Sunday, December 8, 2013

The Importance of Dreaming

While soldering things together, I get a lot of time to think about the general course of technology and so forth. And I'm now old enough that I've personally seen a large chunk of the story arc. So rather than post a work update, I wanted to get out of my head a thought that's been rattling around for a while, but recent events have solidified.

Let's start with what sounds like the intro to a terrible, tragic joke: What do the the Newtown Shootings and the Space Program have in common? They are both ways an individual can leave their mark on history. I've been learning how Adam Lanza was apparently inspired by previous school shootings, and had newspaper clippings about such events going back a hundred years to one of America's earliest. He learned that such heinous acts were a path to notoriety, to fame, and he was right, because I just said his name, and you know who I mean.

Not too long ago, there were other ways of achieving such fame. You could become an Astronaut, and walk on the face of another world, for example. Granted it was unlikely - the first round of jobs generally went to the upstanding military types who had been kind enough to fight a war on their country's behalf, but the feeling was that soon we might all have the chance to do something that had never been done, to write our own small piece of the new history.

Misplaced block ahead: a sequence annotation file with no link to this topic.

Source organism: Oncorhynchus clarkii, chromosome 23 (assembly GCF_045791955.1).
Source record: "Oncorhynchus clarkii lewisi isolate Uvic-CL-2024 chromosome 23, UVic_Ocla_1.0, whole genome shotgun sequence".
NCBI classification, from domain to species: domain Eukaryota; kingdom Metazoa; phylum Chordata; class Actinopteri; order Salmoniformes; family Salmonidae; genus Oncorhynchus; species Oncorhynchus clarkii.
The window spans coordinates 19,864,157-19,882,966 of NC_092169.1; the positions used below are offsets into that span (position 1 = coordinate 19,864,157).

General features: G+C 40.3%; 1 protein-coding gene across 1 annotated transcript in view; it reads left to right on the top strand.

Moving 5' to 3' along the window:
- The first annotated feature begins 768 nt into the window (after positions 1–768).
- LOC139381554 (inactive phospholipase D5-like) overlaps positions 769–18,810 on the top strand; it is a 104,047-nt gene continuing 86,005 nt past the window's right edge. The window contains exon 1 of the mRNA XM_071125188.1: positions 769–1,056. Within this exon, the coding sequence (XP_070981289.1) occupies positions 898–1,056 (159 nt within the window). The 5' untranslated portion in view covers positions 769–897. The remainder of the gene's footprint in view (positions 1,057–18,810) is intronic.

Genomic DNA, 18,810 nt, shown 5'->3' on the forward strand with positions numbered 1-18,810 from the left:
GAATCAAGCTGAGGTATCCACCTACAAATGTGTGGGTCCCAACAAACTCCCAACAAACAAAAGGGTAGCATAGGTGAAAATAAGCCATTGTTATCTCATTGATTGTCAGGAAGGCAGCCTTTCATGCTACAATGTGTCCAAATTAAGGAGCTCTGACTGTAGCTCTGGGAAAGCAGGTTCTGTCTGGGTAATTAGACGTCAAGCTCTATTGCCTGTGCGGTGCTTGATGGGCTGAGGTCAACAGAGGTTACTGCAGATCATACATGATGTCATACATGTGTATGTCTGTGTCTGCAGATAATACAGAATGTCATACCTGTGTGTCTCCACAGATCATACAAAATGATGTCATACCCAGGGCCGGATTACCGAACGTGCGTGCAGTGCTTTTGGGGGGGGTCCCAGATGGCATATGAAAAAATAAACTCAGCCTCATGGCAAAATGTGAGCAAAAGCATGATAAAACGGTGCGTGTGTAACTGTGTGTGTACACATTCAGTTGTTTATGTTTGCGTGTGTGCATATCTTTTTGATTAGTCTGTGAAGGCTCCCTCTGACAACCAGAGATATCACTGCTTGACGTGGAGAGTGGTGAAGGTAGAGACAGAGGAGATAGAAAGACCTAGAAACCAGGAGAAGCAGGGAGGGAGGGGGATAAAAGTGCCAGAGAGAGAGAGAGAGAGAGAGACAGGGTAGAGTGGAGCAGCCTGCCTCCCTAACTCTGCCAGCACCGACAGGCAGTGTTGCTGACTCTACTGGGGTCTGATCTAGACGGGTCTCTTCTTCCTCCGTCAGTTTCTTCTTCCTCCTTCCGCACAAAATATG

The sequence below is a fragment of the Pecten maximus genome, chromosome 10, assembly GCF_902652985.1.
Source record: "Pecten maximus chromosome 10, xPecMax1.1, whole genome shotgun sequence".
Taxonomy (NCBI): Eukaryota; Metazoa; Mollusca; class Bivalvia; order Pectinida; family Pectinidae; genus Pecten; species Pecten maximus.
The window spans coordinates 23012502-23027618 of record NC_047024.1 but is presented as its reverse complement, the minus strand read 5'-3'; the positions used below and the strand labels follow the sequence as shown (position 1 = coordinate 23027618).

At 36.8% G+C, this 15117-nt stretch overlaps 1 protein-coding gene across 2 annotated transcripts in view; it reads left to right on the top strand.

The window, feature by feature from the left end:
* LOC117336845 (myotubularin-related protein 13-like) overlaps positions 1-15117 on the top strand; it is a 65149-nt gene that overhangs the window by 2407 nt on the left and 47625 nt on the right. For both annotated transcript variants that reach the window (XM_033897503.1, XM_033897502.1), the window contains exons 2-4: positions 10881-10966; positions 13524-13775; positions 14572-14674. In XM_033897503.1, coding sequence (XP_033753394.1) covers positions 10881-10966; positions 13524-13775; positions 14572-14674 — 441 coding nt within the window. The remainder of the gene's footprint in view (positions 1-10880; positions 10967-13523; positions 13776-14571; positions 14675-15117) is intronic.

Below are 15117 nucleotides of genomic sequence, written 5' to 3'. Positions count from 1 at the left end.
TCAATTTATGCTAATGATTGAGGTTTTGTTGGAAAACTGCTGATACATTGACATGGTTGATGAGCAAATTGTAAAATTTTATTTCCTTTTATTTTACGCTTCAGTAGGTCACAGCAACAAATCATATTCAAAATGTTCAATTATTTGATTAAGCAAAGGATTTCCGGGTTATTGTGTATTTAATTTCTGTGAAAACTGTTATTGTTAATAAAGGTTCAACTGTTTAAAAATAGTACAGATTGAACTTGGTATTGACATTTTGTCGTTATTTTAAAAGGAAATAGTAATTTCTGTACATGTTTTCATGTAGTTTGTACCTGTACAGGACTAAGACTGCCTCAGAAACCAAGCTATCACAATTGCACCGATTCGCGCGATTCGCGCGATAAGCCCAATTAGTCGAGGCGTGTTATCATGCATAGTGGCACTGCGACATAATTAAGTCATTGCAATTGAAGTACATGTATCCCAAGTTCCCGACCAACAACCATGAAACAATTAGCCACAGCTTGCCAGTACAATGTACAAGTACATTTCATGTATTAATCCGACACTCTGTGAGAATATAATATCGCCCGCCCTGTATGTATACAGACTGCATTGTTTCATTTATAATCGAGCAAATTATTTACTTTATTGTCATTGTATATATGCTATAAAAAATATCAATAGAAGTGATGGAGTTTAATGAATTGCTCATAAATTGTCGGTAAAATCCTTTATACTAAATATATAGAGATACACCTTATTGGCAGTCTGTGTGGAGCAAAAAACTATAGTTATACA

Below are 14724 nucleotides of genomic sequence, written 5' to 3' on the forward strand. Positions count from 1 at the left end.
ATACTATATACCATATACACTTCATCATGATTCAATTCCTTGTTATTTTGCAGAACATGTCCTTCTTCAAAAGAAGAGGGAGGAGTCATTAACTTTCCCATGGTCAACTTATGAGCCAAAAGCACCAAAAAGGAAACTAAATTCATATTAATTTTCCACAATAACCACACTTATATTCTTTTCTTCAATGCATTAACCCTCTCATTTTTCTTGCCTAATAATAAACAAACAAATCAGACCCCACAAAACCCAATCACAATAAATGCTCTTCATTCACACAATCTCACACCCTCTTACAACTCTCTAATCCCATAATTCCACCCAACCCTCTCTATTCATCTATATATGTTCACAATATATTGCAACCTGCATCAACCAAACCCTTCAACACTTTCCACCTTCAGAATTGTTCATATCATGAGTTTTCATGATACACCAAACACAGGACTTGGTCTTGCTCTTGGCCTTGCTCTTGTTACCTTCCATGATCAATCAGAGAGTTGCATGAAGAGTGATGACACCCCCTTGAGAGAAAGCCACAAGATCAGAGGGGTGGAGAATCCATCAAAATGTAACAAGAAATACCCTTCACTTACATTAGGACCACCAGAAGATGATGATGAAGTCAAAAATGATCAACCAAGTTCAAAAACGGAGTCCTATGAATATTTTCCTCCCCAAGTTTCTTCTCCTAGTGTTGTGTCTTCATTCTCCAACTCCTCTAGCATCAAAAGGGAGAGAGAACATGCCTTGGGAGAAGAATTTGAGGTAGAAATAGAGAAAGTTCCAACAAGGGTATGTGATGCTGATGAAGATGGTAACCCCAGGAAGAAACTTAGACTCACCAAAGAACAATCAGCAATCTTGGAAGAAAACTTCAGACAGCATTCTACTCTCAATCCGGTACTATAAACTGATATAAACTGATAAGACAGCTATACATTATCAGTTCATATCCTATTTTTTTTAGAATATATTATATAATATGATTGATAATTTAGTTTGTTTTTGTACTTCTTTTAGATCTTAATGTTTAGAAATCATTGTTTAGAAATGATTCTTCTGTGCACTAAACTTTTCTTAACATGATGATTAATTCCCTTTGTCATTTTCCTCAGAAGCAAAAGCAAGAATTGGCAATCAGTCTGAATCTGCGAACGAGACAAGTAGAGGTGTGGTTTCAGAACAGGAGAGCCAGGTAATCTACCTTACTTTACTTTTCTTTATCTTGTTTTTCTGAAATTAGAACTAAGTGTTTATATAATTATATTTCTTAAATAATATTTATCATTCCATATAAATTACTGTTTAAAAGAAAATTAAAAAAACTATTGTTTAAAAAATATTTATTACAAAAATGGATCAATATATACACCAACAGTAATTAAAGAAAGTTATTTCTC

But that doesn't happen anymore. We aspire to efficient repetition, now. There are far less jobs around so new they don't have a name. There's a stagnant stability to our culture, and we've stopped doing the cool stuff because it was too difficult. No Concorde. No Space Shuttle. Not much to replace them. Maybe we'll go back to the moon next decade. Jupiter? Don't make us laugh.

Buzz Aldrin is reduced to punching bloggers in the face.

When the blue-sky options contract and all the papers talk about are the latest tragedy, when the walls of society close in, we lose something. Modern culture's mantra is that fame is all that matters, and if you're not born pretty or sporty in exploitable ways, there aren't many options left. A whole generation destined to die forgotten, ignored, because we withdrew the support structures and funding needed to feed those dreams.

We just passed discovery of the 1000th exoplanet. One seems to have water. There are, literally, new worlds to explore. But we think they're out of reach, so no-one cares.

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